The response followed a report from Reuters news agency which said Samsung had met with BlackBerry executives over the possibility of buying the Canadian company for as much as US$7.5 billion. The news agency cited both a source familiar with the proposal and related documents.
BlackBerry (TSX:BB) shares jumped nearly 30 per cent after the report emerged, leading the company to react with a public statement.
"BlackBerry has not engaged in discussions with Samsung with respect to any possible offer to purchase BlackBerry," the company said.
The comments did not address whether Samsung had expressed an interest in the company that BlackBerry executives haven't entertained.
However, the company said its policy is "not to comment on rumours or speculation and, accordingly, it does not intend to comment further."
A representative for South Korea-based Samsung declined to comment, though this isn't the first time the technology rivals have worked together.
BlackBerry and Samsung announced a partnership last November where the Waterloo, Ont.,-based company made its mobile security technology available for the Android operating system.
For BlackBerry, the arrangement gave their software the ability to work on Samsung's Galaxy and Note smartphones, while it provided Samsung an opportunity to get the attention of business customers that BlackBerry courts.
Samsung has been focused on selling its Knox security software to the business community in an effort to compete against similar offerings being developed by Apple Inc. and others.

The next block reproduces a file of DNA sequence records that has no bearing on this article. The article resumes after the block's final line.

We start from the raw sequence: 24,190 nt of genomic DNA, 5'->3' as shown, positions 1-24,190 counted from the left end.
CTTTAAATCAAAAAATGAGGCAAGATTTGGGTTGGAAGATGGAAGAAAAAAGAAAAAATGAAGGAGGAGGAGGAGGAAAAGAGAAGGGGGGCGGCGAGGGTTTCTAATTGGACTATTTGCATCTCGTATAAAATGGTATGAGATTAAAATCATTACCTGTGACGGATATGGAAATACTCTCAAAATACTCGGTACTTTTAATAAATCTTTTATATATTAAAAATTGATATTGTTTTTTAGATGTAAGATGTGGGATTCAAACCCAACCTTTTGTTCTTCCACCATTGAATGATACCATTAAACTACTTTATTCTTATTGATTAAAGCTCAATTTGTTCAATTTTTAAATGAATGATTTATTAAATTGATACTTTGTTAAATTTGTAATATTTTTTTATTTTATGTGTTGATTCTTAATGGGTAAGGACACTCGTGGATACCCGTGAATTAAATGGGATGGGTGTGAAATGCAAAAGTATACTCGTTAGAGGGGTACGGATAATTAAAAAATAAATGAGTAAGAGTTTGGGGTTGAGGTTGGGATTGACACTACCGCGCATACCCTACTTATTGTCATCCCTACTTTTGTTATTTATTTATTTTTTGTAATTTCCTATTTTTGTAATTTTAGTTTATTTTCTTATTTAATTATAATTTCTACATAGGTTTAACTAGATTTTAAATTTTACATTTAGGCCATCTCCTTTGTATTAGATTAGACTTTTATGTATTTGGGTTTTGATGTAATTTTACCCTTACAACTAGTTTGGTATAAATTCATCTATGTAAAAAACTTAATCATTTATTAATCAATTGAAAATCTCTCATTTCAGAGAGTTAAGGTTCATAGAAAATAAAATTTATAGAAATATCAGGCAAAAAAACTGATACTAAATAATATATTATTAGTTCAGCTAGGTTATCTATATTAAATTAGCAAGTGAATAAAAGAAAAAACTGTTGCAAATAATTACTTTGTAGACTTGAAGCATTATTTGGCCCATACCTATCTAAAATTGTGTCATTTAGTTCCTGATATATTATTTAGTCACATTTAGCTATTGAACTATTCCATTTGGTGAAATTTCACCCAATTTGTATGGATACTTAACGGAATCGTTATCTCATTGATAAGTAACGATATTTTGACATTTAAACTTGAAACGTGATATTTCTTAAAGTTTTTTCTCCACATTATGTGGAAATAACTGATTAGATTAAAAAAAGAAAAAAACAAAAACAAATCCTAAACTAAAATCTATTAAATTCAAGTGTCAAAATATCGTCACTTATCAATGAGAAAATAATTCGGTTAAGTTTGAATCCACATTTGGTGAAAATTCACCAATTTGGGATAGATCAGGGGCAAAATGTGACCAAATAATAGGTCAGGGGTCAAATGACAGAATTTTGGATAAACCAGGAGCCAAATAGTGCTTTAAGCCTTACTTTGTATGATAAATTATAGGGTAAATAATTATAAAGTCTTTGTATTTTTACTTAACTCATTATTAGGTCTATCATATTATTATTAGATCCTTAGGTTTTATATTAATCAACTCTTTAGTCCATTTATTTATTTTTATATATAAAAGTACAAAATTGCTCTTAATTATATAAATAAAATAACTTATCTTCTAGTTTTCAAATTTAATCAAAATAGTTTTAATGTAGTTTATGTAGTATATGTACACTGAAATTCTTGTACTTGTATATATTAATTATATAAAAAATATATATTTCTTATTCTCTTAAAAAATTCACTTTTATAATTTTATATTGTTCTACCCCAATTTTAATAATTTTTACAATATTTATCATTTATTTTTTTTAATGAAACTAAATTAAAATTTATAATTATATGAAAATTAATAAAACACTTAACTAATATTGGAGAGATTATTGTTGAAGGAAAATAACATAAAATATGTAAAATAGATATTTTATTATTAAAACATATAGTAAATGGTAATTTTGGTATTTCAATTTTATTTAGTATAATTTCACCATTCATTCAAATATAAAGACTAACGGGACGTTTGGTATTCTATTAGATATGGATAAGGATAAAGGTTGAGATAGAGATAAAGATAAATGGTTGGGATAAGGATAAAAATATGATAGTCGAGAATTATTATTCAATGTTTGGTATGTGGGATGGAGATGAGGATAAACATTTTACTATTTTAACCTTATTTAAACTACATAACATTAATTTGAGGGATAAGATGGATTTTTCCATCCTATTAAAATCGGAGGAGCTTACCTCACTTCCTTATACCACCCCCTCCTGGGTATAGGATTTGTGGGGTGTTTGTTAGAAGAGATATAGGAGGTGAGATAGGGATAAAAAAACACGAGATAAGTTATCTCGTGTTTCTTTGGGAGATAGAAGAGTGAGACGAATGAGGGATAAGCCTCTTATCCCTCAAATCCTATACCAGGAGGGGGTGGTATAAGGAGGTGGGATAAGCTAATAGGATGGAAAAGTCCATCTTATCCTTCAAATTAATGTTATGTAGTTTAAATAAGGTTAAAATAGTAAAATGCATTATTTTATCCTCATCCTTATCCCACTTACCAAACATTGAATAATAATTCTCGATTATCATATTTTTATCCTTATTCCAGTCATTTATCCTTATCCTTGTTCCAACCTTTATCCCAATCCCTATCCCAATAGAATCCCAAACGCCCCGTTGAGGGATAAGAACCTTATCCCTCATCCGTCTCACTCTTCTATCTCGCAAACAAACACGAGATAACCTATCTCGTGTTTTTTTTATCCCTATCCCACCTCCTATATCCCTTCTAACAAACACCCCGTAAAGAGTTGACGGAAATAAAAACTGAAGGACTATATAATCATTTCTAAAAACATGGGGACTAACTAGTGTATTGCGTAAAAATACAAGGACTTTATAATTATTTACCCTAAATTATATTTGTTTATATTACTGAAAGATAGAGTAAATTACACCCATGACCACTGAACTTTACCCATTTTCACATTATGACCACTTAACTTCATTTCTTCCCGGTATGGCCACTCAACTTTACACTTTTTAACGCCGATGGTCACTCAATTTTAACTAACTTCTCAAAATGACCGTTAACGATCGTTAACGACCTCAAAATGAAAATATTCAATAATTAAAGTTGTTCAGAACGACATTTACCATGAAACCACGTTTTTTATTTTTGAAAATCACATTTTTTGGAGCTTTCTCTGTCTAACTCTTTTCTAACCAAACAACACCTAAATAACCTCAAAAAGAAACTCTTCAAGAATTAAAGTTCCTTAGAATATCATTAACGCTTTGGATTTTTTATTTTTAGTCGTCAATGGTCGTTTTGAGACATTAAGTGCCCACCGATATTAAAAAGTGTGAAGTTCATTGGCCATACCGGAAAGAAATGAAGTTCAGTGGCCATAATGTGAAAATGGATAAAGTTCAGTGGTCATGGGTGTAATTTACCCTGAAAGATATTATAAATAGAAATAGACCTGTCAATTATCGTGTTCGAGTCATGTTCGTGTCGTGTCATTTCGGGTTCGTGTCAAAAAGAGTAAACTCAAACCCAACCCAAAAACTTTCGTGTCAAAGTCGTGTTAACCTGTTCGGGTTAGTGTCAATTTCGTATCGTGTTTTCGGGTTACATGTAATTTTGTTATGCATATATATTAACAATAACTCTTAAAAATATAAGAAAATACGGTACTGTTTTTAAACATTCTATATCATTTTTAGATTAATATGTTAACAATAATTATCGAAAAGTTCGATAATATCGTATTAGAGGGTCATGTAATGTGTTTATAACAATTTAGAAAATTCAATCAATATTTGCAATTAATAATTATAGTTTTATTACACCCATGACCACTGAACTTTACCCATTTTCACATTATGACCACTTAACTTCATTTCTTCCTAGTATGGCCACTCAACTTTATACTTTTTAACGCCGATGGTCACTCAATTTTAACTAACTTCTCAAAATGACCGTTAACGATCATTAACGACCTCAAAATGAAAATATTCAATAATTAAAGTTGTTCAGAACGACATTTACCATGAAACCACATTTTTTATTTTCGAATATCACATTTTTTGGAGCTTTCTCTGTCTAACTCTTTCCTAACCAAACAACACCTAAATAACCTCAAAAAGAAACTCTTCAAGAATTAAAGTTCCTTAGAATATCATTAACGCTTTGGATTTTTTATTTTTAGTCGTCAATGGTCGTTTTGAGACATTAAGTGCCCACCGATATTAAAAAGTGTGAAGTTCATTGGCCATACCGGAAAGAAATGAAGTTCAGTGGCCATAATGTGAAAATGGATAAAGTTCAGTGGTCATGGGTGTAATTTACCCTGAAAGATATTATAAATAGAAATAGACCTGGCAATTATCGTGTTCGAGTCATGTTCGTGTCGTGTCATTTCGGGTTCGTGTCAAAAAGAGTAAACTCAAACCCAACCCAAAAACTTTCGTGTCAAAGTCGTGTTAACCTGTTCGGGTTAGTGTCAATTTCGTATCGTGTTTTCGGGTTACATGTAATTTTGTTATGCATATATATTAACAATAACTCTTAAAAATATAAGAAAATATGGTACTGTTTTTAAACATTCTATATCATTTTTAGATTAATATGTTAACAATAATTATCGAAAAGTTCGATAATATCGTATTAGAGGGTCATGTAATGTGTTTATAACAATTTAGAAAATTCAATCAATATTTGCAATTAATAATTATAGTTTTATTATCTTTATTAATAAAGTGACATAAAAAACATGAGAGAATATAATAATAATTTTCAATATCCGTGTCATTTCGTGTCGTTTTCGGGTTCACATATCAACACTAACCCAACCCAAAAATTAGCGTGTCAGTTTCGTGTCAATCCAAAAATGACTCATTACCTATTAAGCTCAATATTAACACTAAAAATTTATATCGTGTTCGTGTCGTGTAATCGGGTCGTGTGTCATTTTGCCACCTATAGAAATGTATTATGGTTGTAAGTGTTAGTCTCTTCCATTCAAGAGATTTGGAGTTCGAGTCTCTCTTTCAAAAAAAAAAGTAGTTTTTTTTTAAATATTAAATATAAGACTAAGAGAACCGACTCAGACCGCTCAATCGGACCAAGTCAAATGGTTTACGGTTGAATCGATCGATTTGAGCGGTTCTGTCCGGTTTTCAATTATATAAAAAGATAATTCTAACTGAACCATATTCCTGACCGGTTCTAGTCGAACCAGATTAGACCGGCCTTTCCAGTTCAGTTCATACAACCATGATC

"What Samsung needs is credibility in the business space, which is what BlackBerry is pivoting towards at this point," said Carmi Levy, analyst and writer at Voices.com, a London, Ont.-based web technology company.
"There's a lot of complementary benefits for both of these companies to get together."
BlackBerry has been in the crosshairs of interested buyers in the past. Last fall, Chinese company Lenovo was considered a potential bidder though an offer never materialized.
Chief executive officer John Chen has said he is focused on turning around operations at the company rather than hunting for buyers.
Traders reacted to the Reuters report by sending BlackBerry's stock to its highest level since early 2012 on the Toronto Stock Exchange. Its shares closed Wednesday at C$15.02, an increase of $3.42 or almost 30 per cent.
In New York, BlackBerry shares (Nasdaq:BBRY) closed up US$2.89 at US$12.60.
After BlackBerry issued its statement, traders appeared to show some hesitation, pulling the company's stock back $1.97 to US$10.63 by shortly after 7 p.m. ET in after hours trading.
According to the report, Samsung had proposed a range of US$13.35 to US$15.49 per share in its initial approach to BlackBerry. The offer would be a premium of 38 to 60 per cent over BlackBerry's stock price before the report emerged.
Offers for BlackBerry by an international buyer could raise concerns from the federal government, which would review any foreign takeover bid.
Finance Minister Joe Oliver declined to comment on whether the federal government had received notice from BlackBerry about interest from Samsung or any other buyers.
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